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State Expert: Elected Boards Designed For Big Picture Focus

/ The Upper Cumberland's News Leader
State Expert: Elected Boards Designed For Big Picture Focus

A Tennessee government expert said City Councils and Boards of Aldermen are designed to bring big-picture guidance to the cities and towns they lead, rather than day-to-day decision making.

Honna Rogers is a MTAS Municipal Management Consultant at the University of Tennessee. Algood, Baxter, and Gainesboro have all dealt with multiple issues in recent weeks surrounding oversight from elected boards over city staff.

“Typically, they’re going to set that strategy, yes, and be a little more big picture,” Rogers said. “They are handing it off a little more, if you are following exactly how it is handled, to either the city manager or to the mayor. And so that person is then responsible for working with the department heads to get it done.”

Rogers said each city has a different charter that sets out the duties of aldermen and councils, but generally, boards are expected to set budgets for daily operations, not manage execution. She said most people would likely agree that it is far easier to work directly under one supervisor than be managed by a handful of voices.

“It just is easier when one person supervises,” Rogers said. “And if that is the way the city was established in their charter or in their personnel regulations, then it’s confusing if you do something different and expect employees to just bend and do different things than what they have been told to do when hired.”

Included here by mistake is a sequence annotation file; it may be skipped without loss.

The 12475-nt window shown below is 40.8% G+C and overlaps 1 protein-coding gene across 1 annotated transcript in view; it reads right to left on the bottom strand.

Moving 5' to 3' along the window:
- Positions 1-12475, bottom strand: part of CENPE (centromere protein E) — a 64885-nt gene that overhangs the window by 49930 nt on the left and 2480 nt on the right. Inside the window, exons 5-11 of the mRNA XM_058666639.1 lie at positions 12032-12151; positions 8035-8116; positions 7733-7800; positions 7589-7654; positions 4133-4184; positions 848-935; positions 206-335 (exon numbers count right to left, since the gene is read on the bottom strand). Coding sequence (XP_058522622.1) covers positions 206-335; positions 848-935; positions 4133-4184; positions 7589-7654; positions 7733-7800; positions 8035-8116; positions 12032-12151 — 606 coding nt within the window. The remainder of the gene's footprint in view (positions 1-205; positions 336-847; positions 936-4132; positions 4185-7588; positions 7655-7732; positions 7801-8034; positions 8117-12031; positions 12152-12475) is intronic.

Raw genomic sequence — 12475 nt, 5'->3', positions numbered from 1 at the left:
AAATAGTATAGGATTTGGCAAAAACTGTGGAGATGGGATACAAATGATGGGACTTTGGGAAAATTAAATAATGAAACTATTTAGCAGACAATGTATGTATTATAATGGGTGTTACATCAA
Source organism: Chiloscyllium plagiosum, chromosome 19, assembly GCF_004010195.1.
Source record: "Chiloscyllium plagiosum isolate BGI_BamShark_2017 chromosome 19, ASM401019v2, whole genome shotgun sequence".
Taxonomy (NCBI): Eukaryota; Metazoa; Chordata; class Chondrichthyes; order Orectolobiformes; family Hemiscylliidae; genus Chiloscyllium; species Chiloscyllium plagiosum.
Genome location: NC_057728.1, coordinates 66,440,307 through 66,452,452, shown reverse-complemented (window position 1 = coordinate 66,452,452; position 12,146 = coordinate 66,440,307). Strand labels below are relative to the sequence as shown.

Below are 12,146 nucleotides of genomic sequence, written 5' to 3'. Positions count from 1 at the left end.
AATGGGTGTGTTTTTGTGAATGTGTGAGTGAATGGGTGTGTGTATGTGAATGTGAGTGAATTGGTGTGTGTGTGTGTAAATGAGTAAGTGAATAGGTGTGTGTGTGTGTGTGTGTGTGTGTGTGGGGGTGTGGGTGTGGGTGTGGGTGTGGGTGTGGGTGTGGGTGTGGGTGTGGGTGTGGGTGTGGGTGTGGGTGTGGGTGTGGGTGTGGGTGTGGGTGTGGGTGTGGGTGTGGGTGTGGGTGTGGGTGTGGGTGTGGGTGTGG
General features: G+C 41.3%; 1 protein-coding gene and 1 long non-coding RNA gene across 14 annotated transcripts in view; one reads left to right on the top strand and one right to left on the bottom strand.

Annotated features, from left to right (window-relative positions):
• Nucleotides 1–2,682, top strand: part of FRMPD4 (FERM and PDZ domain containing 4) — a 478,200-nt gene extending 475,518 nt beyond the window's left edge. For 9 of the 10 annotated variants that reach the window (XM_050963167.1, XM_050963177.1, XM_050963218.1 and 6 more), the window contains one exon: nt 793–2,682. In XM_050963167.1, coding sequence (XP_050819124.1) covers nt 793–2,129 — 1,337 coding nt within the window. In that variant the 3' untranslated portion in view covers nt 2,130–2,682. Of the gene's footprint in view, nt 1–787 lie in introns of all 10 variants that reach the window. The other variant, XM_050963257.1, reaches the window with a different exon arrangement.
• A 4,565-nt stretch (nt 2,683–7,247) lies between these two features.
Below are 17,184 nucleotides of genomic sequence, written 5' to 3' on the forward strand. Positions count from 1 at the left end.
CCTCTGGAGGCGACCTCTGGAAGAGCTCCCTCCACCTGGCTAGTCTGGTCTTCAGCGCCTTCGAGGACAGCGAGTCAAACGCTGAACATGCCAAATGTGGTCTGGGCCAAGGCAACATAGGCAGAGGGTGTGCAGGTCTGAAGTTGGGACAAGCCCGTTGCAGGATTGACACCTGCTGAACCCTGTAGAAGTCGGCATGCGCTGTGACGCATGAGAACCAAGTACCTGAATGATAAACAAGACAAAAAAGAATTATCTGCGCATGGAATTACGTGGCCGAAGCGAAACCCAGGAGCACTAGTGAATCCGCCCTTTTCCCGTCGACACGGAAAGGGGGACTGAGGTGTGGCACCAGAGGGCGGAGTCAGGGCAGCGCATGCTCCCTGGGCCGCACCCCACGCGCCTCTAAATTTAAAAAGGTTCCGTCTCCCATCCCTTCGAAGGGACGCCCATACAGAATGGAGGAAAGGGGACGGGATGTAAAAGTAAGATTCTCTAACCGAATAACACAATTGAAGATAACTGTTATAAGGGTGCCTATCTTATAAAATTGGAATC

Rogers said if a board has major concerns with the way daily tasks are being handled, boards can go through the mayor or city manager and have them consult with department heads. Overall operational issues can also be brought up in board meetings. She said some boards may have hiring and firing responsibilities or the freedom to call for disciplinary hearings in the city’s charter. Rogers said accountability can become more tricky in strong mayor forms of government, versus bodies led by a city manager.

“On city manager, they can hold them accountable because they appoint that position,” Rogers said. “But with a mayor, they don’t appoint the mayor. Typically, that mayor is being elected or has been appointed for a multi-year term. They have to answer to the people. The citizens and residents. Not the board.”

She said boards have a great deal of input into which direction the city is headed by passing budgets that fund programs that they feel are important. The responsibility of how to get things done with that budget more often trickles down through the city manager to department heads and their employees.


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